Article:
"Wiener II & III" were installed at the University of Washington CMA Gallery in Seattle, 2002, as part of the Department of Ceramics Visiting Artist Program. Displayed in the antechamber to the gallery, "wiener II" consisted of 450 black and white photos taken 14 days after the first "wiener": disturbing, practically abstract close shots of slack flaccid translucent balloons, inevitably evoking an interminable Diane Arbus retrospective of used rubbers. The meat of the exhibition lay inside the Ceramics Department's hexagonal gallery, where Gary was rolling out frozen water-filled wiener dog balloons on a conveyor belt. Over the course of three hours, Smoot estimates that around "two gross" ice dogs dropped from the belt and smashed into a pile on the floor where another three and a half days of entropy and ambient temperature returned them to their inevitable condom-esque state of final rest. This was "wiener III".

Scenic Design

Smoot's work as a scenic designer is perhaps more obliging to the more faint-of-heart art fan, integrated as it has to be with the contending visions of playwrights, directors, actors and fellow designers. Certainly in places like Los Angeles, he's better known for his sets than his sculpture. Gary has won or been nominated for most of L.A.'s major theatre awards, including the LA Weekly Award for his design for Grendel, as well as the Theater LA Ovation Award and the Backstage West/Dramalogue Garland Award for his work on Great Men of Science, Nos. 21 & 22; but I would argue that it is the work that has gone unrecognized that is actually some of the strongest.

His design for the play Louis Slotin Sonata, produced by Circle X Theatre, consisted of a scattered array of cinder block squares placed on the floor and fitted with blue-gelled flood lights that lighted during each reiteration of Slotin's fatal accident and also during the play's more theatrical sequences. Beautiful and ethereally menacing, they perfectly supported and enhanced the action on stage while never distracting from it.

When asked to do the impossible in building set props for Paul Mullin's An American Book of the Dead – The Game Show, Gary countered by leaving the heavy lifting of imagination to the audience. For instance, instead of actually building the panoply of American weaponry called for by the playwright, ranging from a Powhattan tomahawk to a Winchester repeating rifle to a Tomahawk cruise missile, Smoot instead constructed intricate cardboard shipping containers for all of these, and then had them filled with stage smoke just before being taken on stage. The result was that when the contestant characters opened the boxes, ethereal vapors billowed out as the game show spokesmodels the mimed the invisible weaponry in the classic Smoot blend of humor and menace. When faced with the challenge of building a huge working "Bardo Wheel" patterned on the intricacies of the Tibetan Mandala, Smoot offered an empty spinning hoop of white Christmas tree lights. In description it may sound like a bit of a cop out, but I can vouch that when implemented it struck the perfect balance of mystery and vaudevillian showmanship. The show's design tour de force was Gary's idea to use three identical white refrigerators as the isolation booths, using those plastic magnet letters to spell out each enclosed contestant's name. When lit with intense gelled Fresnels were focused and on them, the white surface easily transformed into whatever color the lighting designer chose. Gary's triumphed in this instance by simultaneously evoking a refrigerated morgue drawer alongside the banality of existence within the American consumer culture.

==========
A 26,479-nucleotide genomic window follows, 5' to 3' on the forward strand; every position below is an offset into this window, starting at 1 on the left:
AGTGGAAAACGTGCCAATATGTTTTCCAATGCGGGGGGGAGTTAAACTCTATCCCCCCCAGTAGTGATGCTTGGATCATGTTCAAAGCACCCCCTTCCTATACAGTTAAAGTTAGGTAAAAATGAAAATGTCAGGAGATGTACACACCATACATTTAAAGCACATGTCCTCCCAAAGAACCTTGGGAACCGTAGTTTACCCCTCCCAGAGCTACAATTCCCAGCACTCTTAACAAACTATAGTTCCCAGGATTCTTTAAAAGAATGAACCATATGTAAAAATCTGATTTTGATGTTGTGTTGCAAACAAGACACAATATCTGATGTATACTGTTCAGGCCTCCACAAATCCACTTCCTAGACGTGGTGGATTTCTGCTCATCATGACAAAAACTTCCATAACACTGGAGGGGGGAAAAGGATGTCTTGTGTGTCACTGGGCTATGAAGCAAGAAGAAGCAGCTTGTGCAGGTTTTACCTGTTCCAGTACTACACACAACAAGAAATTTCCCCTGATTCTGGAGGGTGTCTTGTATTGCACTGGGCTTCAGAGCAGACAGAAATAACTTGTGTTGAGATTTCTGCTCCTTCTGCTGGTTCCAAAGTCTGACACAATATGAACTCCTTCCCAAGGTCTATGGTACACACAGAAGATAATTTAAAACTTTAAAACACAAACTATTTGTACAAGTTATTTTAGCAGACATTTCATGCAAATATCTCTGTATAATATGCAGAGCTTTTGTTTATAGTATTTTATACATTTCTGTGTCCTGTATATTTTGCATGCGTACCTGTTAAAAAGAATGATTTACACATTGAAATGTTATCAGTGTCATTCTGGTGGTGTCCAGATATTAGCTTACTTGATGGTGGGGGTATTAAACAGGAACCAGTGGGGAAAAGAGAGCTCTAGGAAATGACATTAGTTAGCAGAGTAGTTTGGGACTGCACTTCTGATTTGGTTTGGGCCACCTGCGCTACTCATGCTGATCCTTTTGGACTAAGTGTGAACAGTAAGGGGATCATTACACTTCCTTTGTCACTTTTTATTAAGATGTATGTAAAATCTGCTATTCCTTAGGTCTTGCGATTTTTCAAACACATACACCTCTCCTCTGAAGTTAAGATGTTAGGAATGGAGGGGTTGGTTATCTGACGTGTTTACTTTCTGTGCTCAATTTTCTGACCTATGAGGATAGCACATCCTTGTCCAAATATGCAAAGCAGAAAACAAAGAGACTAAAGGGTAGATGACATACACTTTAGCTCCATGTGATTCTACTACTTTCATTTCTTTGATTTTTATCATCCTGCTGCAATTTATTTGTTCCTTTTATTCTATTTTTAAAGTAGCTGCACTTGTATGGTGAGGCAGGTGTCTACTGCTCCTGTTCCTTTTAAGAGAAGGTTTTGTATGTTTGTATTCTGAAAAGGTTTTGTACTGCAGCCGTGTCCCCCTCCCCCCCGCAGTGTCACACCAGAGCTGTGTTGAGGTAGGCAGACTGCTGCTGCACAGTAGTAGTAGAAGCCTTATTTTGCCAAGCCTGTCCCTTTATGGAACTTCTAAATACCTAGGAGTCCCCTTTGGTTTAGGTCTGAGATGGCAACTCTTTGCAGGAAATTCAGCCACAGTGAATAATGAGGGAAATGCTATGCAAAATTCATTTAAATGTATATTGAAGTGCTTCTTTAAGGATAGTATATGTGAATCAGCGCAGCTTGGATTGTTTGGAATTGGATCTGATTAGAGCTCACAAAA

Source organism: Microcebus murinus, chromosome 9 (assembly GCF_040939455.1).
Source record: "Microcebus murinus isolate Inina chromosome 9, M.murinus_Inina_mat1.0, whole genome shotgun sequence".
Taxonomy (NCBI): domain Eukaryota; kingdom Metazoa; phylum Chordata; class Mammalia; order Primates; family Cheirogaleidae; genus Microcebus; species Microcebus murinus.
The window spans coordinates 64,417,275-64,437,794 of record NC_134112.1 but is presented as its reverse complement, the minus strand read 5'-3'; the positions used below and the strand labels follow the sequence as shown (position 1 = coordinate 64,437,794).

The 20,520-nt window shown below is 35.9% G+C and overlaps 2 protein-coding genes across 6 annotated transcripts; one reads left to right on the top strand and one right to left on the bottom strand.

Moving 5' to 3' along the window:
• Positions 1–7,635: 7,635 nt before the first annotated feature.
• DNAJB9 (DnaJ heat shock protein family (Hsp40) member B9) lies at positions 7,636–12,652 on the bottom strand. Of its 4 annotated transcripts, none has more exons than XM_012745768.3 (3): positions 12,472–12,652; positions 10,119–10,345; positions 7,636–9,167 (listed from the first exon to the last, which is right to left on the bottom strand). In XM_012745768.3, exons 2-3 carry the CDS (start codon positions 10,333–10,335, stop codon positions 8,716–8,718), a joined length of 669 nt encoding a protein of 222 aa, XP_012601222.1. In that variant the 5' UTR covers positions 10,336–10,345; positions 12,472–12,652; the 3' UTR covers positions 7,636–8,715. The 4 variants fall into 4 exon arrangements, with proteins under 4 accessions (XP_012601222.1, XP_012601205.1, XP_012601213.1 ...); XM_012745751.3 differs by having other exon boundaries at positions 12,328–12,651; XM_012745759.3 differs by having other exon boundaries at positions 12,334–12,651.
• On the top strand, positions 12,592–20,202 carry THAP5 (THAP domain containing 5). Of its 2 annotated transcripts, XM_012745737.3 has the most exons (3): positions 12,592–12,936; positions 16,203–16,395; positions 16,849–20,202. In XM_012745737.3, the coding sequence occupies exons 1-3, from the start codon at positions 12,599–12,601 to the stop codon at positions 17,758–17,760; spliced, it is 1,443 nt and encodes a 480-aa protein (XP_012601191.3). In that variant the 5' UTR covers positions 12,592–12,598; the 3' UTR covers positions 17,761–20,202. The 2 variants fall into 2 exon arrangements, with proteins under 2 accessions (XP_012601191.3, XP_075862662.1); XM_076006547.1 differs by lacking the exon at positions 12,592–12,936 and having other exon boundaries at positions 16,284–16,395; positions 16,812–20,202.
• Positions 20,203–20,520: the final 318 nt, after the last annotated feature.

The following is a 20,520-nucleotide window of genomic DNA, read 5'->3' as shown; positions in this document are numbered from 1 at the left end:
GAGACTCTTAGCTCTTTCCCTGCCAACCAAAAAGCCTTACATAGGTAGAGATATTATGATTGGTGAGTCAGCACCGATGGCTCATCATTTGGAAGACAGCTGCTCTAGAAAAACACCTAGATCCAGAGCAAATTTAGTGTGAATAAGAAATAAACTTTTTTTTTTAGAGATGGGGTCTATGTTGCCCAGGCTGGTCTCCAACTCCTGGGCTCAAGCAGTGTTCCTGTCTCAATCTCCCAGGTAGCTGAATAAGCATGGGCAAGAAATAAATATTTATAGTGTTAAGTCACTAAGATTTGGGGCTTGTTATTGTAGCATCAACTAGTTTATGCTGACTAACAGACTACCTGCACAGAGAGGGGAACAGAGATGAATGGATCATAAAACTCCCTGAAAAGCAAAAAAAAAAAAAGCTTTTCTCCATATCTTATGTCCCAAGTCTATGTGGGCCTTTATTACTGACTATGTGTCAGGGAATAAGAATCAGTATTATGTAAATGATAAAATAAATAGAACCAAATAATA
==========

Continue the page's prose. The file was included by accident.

The two fields of Gary Smoot's artistic endeavor, scenic design and installation sculpture cross-pollinate and buttress each other while sharing the common process of seamlessly embroidering horror and humor in uniquely unexpected contexts. It will be interesting to see where he takes both from here.

Log in or register to write something here or to contact authors.